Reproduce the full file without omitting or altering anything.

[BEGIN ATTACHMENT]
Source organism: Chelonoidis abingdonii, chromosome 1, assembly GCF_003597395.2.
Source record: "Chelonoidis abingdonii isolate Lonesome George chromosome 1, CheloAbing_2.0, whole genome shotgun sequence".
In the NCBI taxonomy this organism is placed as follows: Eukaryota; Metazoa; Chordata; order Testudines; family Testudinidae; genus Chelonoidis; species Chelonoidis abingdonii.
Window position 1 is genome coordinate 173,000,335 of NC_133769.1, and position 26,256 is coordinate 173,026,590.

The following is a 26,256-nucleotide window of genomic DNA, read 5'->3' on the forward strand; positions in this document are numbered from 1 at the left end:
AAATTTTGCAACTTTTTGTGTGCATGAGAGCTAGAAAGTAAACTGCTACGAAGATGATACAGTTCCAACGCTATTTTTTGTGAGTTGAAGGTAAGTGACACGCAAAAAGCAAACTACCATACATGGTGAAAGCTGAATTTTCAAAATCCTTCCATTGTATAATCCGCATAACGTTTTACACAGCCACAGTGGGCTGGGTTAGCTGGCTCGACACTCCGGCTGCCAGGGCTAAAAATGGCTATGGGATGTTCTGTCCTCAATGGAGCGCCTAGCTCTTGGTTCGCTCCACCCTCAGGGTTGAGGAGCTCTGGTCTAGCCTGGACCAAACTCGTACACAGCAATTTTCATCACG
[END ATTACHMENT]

Source organism: Chelonoidis abingdonii, chromosome 1, assembly GCF_003597395.2.
Source record: "Chelonoidis abingdonii isolate Lonesome George chromosome 1, CheloAbing_2.0, whole genome shotgun sequence".
In the NCBI taxonomy this organism is placed as follows: Eukaryota; Metazoa; Chordata; order Testudines; family Testudinidae; genus Chelonoidis; species Chelonoidis abingdonii.
Window position 1 is genome coordinate 173,000,335 of NC_133769.1, and position 26,256 is coordinate 173,026,590.

The following is a 26,256-nucleotide window of genomic DNA, read 5'->3' on the forward strand; positions in this document are numbered from 1 at the left end:
AAATTTTGCAACTTTTTGTGTGCATGAGAGCTAGAAAGTAAACTGCTACGAAGATGATACAGTTCCAACGCTATTTTTTGTGAGTTGAAGGTAAGTGACACGCAAAAAGCAAACTACCATACATGGTGAAAGCTGAATTTTCAAAATCCTTCCATTGTATAATCCGCATAACGTTTTACACAGCCACAGTGGGCTGGGTTAGCTGGCTCGACACTCCGGCTGCCAGGGCTAAAAATGGCTATGGGATGTTCTGTCCTCAATGGAGCGCCTAGCTCTTGGTTCGCTCCACCCTCAGGGTTGAGGAGCTCTGGTCTAGCCTGGACCAAACTCGTACACAGCAATTTTCATCACG